Animation &Animation Artifacts &Disney 11 Apr 2012 05:40 am

Roger’s Sc.88 – pt.1

- Returning to 101 Dalmatians, I have Milt Kahl‘s artwork for Scene 88 which continues Roger’s rendition of his song, “Cruella de Vil.” In this first half, the point where he throws the arm of the sweater around his neck is the highlight. It plays beautifully against the timing of the slow walk down the stairs. The scene is a beauty. This is the first half which will be concluded next week.
























The following QT includes all the drawings posted above.

There’s a bit of distortion in the Xerox copies
so the registration goes in and out.

[ Javascript required to view QuickTime movie, please turn it on and refresh this page ]

Click on the right side of the lower bar to watch it one frame at a time.

6 Responses to “Roger’s Sc.88 – pt.1”

  1. on 11 Apr 2012 at 11:49 am 1.Ray Kosarin said …

    This is about as good as animation gets—Milt Kahl’s greatest strengths come into play in this scene. His precise draughtsmanship perfectly seizes the essence of reality—presumably lent focus and inspiration from live-action reference footage—and uses animation to sharpen, simplify, purify, and concentrate the details that say who the character is. It’s the rare example of when and how animation is better, and more expressive, than live action, thanks to its ability (in a master’s hands) to purify it.

    Roger’s self-assured swagger as he shifts his weight, quietly but precisely captured by the slight, but decisive, overlapping action of his weigh-bearing leg delaying just a fraction in its shifting the angle to accommodate Roger’s weight (and is there any doubt, from this carefully made animation, to the ounce how much he weighs?) is delicate but crystal-clear. His playful syncopated rise up as his weight shifts—the song, presumably 4/4, breaks into ragged triplets so it feels more like a jaunty 12/8—appears to hit on the second beat of the triplets, literally embodying Roger’s mischievous song as well as his character: here is a meek man whose greatest strength, writing songs, is the behavior in which he feels most at ease, facing with a strong adversary like Cruela,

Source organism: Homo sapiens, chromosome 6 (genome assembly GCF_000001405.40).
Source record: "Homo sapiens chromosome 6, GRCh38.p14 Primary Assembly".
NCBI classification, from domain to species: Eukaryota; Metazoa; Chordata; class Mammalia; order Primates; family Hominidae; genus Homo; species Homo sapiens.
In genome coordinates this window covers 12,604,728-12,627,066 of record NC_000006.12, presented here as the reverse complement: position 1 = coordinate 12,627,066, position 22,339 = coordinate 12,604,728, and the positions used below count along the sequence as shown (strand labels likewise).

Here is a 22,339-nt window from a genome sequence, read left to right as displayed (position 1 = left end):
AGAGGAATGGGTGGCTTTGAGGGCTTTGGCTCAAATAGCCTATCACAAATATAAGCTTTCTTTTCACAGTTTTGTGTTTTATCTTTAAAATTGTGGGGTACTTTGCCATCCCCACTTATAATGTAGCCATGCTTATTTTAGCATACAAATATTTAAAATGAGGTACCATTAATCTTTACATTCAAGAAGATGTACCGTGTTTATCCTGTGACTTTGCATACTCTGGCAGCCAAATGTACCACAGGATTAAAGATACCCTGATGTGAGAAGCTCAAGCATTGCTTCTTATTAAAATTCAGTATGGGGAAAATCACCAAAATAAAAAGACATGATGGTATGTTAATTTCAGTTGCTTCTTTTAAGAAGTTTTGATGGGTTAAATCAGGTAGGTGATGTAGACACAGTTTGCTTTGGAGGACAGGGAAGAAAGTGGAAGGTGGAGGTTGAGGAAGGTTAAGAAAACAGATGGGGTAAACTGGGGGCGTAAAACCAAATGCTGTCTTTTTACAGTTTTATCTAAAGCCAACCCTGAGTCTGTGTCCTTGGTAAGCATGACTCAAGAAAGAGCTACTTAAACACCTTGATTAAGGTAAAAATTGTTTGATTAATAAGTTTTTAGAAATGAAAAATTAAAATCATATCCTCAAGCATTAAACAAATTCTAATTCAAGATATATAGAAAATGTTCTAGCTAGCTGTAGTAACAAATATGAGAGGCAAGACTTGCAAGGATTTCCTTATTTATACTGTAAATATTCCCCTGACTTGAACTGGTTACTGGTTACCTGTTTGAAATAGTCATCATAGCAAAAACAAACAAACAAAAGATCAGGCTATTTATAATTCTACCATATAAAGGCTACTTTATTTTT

Even the elegantly simplified break of the material in his trouser leg as he walks, handsome as a line drawing from a clothing catalog, is not a fussy or extraneous detail: it elegantly, and crisply, reinforces the suave affect of Roger’s performance.

    A first-rate piece of art.

  2. on 13 Apr 2012 at 8:12 am 2.Mark in NYC said …

    Coupla questions from an amateur…

    How much time do you suppose Milt was afforded to animate scenes like these?

    Based on the timing charts, can I assume that inbetweens like 3, 7, 11, etc were done by another hand, or did he sometimes go back and do these?

    Did his art even need clean-up? I’ve never seen a loose/sketchy Kahl drawing.

    Thanks for all your great posts!

  3. on 13 Apr 2012 at 12:22 pm 3.Michael said …

    Check out Andreas Deja’s site here to see Milt Kahl roughs.

  4. on 15 Apr 2012 at 12:32 pm 4.Neil said …

    Hi Michael.
    All the rest are fixed, and it might still be me, but #67 is the only one that won’t load now.
    Thanks again for the post.


  5. on 17 Apr 2012 at 8:47 am 5.Ercan said …


    just wondering, is this rotoscoped in any way or form? Not to take anything away from milt, as it is still a very hard task to give life to a scene, that requires a lot of subtle animation and complexities, like this. So it is not meant as a negative critique, but only as a genuine interest in the technique used to create this piece of art.

  6. on 17 Apr 2012 at 9:54 am 6.Michael said …

    I’m sure they shot live action reference, but Milt Kahl was prone to not using it for his animation.

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